Government's 'bedroom' tax unlawful
Supreme Court slams â€˜ironic and inexplicable inconsistency' of state's approach
The so-called ‘bedroom tax’ introduced by the government as part of a wide-ranging series of benefit cuts in 2013 was unlawful, the Supreme Court has ruled, upholding two claims that the rule breached the applicants’ right to be protected against disability discrimination.
The seven justices considered seven applications challenging the decision to remove the ‘spare room subsidy’ that was introduced through regulation B13 – an amendment to the Housing Benefits Regulations 2006.
One claimant, Jacqueline Carmichael, suffers from spina bifida and cannot share a bedroom with her husband because of her disabilities. The other claimant, Paul and Susan Rutherford both have disabilities and also care for their severely disabled grandson around the clock with the help of an overnight carer.
Lord Toulson, who delivered the lead judgment, said disabled people with a transparent medical need should be entitled to an additional bedroom without being taxed. He condemned the ‘ironic and inexplicable inconsistency’ in the government’s approach in both cases.
Sophie Earnshaw, a solicitor at Child Poverty Action Group, which acted for the Rutherfords, said: ‘Today’s judgment at last establishes that disabled children have the same rights to accommodation for care as disabled adults. It is a just result - any other outcome would have been nonsensical.’
In a joint statement Mr and Mrs Carmichael said: ‘We are overjoyed at the Supreme Court decision. We have been through almost four years of the sheer hell of the bedroom tax policy, and this decision vindicates our long and difficult fight. Out of this human rights victory over the bedroom tax we ask Theresa May to now reconsider the whole policy for everyone.’
Giles Peaker, a partner at Anthony Gold Solicitors, said changes should now be made to regulation B13.
‘While the Supreme Court accepted that a general exception for disability would not be required to avoid discrimination – with individual cases being considered for discretionary housing payments – there was no reasonable foundation for not excluding those with a clear medical need for the “additional room”, including the “inexplicable inconsistency” of treating children requiring overnight carers differently to adults with the same need.’
‘The secretary of state will have to add further exceptions to regulation B13 to avoid the unlawful discrimination. Hopefully this will not be as delayed as it was after the comparable decision in Burnip.’
Five other parties were unsuccessful in their challenges, including ‘A’, a domestic violence victim who lives in a sanctuary scheme house and had claimed the tax amounted to sex discrimination.
In January, the Court of Appeal ruled in her favour and said applying the size criteria to scheme users constituted unlawful gender discrimination. However, five of the Supreme Court justices disagreed.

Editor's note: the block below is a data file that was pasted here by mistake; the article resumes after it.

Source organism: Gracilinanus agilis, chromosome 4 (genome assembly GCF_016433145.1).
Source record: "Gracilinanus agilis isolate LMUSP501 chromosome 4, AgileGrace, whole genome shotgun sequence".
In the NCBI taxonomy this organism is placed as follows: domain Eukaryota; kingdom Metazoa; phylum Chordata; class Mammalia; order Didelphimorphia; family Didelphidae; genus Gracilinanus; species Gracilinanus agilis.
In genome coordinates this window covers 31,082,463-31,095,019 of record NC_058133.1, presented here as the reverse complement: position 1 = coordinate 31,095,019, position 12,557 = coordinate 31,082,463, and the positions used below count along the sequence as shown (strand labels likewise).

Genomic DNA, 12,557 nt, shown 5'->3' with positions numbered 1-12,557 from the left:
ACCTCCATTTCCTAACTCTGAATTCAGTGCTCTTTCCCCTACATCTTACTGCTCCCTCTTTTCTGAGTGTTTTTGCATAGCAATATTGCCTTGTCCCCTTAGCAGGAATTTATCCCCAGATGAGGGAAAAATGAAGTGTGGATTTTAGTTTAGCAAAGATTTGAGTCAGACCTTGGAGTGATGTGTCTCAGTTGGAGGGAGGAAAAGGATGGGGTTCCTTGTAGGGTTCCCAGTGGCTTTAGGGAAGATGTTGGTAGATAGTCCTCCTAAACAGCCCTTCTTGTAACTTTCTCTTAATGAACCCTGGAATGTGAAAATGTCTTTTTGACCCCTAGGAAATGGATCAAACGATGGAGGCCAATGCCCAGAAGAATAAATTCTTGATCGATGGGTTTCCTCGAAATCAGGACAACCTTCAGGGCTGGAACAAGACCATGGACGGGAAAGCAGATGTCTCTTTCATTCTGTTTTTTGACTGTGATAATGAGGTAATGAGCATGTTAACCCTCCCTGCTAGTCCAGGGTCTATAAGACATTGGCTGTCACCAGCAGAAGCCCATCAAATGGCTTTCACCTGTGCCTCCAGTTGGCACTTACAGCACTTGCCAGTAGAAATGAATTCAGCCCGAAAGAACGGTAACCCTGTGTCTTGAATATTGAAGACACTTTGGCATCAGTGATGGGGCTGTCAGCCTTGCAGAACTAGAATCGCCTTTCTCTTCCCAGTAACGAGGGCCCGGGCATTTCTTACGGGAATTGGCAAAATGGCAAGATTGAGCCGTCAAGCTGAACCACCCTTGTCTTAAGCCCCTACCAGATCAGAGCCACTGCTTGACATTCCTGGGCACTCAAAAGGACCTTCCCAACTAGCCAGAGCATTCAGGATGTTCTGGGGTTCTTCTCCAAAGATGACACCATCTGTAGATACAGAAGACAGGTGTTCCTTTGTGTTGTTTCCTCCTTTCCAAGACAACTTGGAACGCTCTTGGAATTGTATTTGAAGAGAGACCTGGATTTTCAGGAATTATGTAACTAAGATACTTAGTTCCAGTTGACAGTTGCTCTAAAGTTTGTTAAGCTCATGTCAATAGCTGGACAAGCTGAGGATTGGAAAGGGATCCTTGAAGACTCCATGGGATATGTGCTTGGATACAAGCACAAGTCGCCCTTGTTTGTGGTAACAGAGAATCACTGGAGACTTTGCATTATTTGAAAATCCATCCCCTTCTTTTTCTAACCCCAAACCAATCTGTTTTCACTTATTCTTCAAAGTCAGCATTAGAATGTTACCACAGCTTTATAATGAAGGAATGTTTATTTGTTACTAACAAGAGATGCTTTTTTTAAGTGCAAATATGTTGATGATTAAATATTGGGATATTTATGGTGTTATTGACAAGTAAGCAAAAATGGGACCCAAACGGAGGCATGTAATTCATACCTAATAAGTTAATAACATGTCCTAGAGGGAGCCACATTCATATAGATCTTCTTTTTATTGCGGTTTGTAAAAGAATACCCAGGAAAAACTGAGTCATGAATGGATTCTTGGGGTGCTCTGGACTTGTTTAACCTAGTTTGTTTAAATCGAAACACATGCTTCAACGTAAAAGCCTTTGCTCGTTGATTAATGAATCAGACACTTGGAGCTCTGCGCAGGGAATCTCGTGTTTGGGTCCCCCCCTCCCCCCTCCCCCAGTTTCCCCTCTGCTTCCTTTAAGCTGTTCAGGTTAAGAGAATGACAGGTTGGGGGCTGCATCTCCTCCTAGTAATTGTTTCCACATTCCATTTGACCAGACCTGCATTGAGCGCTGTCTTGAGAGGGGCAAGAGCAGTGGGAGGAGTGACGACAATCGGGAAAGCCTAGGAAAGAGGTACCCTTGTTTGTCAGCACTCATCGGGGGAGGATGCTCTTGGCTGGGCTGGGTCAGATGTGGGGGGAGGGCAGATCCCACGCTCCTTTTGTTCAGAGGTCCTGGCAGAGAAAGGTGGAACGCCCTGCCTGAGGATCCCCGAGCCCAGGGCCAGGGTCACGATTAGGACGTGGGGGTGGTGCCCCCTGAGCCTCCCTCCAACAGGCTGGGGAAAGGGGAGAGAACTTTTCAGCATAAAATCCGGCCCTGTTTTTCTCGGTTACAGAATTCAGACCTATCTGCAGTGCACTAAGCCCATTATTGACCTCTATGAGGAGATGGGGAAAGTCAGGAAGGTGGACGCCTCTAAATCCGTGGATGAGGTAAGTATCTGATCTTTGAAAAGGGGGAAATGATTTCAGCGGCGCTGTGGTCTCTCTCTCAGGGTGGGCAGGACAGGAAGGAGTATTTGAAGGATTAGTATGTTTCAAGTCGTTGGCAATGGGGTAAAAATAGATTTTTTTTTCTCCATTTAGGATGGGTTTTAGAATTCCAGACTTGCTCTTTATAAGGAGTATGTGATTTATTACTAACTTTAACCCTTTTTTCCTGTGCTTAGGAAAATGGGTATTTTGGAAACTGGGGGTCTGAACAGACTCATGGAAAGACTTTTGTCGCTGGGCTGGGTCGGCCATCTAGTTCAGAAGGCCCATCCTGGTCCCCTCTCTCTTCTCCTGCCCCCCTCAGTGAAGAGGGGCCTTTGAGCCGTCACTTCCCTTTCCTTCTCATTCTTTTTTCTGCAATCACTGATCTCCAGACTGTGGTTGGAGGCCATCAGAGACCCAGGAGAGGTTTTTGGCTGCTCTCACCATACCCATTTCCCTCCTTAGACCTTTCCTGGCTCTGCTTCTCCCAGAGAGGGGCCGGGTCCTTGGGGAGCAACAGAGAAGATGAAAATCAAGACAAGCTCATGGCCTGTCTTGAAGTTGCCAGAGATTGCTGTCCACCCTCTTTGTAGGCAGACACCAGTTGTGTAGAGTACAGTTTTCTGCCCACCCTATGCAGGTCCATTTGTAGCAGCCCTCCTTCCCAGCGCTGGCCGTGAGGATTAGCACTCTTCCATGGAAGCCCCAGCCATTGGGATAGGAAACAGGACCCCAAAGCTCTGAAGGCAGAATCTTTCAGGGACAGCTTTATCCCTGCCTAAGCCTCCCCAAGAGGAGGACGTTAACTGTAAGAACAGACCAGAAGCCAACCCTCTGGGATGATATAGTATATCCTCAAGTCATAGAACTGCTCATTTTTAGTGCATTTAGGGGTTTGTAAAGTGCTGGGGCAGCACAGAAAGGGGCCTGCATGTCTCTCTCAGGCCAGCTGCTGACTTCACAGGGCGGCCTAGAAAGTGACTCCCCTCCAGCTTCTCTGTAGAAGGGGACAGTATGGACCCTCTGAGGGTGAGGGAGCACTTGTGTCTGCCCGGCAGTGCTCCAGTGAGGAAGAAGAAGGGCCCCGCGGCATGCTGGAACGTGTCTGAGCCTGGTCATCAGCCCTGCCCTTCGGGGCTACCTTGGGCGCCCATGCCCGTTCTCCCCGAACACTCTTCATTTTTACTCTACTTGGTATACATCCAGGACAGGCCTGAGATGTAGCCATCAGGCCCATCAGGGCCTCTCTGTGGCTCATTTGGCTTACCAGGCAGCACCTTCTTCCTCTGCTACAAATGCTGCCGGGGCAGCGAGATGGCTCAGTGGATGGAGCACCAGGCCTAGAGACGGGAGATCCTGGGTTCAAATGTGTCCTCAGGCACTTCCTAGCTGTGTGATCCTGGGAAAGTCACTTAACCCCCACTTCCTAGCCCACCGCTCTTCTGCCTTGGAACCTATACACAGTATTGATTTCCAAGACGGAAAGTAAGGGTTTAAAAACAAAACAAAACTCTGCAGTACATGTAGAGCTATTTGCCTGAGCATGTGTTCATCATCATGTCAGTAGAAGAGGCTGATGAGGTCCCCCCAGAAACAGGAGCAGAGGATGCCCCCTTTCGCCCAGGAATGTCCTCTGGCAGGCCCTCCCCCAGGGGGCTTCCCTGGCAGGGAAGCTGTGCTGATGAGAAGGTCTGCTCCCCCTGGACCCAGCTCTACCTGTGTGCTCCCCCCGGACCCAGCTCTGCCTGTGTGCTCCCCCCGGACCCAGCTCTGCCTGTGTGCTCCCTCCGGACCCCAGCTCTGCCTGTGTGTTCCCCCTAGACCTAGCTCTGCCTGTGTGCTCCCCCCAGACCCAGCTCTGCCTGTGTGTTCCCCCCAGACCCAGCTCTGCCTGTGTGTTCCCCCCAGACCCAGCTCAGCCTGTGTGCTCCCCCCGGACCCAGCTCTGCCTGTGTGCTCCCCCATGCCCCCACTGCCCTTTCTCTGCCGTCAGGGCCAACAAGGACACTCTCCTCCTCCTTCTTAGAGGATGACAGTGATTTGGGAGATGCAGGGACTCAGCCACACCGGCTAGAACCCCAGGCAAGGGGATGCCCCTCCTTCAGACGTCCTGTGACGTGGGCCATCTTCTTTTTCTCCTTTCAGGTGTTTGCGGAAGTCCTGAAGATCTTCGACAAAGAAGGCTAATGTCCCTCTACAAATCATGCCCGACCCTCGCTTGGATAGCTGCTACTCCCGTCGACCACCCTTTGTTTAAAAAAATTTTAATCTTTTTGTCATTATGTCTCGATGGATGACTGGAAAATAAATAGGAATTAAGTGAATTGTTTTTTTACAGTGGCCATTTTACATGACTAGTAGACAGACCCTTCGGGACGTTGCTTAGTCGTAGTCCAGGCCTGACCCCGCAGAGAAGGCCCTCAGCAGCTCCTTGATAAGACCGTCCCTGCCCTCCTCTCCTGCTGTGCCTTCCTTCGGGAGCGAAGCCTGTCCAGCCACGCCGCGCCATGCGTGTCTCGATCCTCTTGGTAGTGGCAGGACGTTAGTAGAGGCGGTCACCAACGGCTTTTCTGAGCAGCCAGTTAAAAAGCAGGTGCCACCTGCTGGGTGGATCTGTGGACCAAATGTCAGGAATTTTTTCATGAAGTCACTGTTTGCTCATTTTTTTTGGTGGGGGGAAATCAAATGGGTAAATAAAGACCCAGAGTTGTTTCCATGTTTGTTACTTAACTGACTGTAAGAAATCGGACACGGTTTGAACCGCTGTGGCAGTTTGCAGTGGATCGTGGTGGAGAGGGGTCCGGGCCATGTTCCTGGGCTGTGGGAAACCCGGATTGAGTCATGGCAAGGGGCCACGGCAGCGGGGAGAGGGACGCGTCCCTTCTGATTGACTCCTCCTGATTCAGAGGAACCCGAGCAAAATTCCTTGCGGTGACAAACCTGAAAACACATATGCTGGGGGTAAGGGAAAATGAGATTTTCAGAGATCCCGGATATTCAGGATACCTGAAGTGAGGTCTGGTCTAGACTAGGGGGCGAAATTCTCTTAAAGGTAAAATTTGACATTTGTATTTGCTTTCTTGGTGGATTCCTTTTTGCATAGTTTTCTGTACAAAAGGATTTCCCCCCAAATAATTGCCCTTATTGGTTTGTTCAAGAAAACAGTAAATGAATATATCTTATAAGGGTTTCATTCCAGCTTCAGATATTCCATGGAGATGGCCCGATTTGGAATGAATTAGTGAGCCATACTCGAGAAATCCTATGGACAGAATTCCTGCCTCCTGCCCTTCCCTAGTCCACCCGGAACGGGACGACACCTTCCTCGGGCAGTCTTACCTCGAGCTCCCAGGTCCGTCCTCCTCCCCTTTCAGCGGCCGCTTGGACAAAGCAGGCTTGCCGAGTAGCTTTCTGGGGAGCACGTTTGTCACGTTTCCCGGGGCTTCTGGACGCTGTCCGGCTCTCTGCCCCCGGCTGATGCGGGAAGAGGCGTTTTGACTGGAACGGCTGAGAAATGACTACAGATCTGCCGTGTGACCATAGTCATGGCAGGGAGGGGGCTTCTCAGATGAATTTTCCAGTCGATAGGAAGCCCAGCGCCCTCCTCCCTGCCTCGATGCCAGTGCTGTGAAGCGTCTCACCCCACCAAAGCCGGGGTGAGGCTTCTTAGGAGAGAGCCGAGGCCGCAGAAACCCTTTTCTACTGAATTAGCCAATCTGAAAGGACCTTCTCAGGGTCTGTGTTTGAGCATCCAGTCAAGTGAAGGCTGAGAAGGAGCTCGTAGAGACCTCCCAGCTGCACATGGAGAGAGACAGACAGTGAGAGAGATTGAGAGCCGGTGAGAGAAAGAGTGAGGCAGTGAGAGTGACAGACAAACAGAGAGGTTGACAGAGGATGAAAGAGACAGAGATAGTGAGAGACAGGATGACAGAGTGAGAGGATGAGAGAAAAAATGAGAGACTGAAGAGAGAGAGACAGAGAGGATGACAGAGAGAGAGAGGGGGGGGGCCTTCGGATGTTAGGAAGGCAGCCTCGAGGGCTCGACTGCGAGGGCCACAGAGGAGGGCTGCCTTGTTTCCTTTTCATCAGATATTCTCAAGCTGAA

Lord Toulson said regulation B13 was not intended to deal with cases, no matter how powerful, unrelated to the size of the property as they were accounted for through discretionary housing payment schemes. He added, however, that A and other women in a similar position must be provided with sanctuary scheme housing while they need it.
Dissenting, Lady Hale, with whom Lord Carnwath agreed, said the state had a positive obligation nationally and internationally to provide effective protection for victims of domestic violence and a failure to do so constituted discrimination.
Baroness Hale said: ‘Her need is not for space but to stay where she is. The effect of the regulation is to deny her the benefit she needs in order to stay in the accommodation she needs. In my view this is unjustified discrimination against her on grounds of her sex.’
‘For a woman in a sanctuary scheme to have to endure all those difficulties and uncertainties on top of the constant fear and anxiety in which she lives cannot be justified. This is not a question of the allocation of scarce public resources: it is rightly acknowledged that public resources will have to meet this need one way or another.’
A’s solicitor, Rebekah Carrier of Hopkin Murray Beskine, condemned the ‘cruel’ and ‘illogical’ tax and called on the government to guarantee her client accommodation and that of women in a similar position.
‘It is essential that the secretary of state for work and pensions now takes two steps to comply with the judgments. First, he must immediately issue urgent guidance to all local authorities, making clear that any individuals in need of sanctuary scheme accommodation continue to receive it. Second, he must ensure that sufficient funding is provided to local authorities for this purpose.’
‘Although we welcome today’s ruling that A must continue to receive sanctuary scheme protection for as long as she needs it, we are disappointed and frankly baffled by the majority’s finding that there is no need to formally exempt sanctuary scheme users from the effects of the bedroom tax.
‘I confirm that we are instructed to challenge the UK in the European Court of Human Rights, for breach of the rights of A and other vulnerable women whose lives are at risk.’
After years of fighting, the Carmichaels and Rutherfords will now be keeping a watchful eye on any changes to regulation B13 by the secretary of state for work and pensions, Damien Green MP. Following Lady Hale’s dissenting view, however, Green may have to make further exceptions if the ECtHR finds the ‘bedroom tax’ amounts to sex discrimination.
Matthew Rogers is a legal reporter at Solicitors Journal
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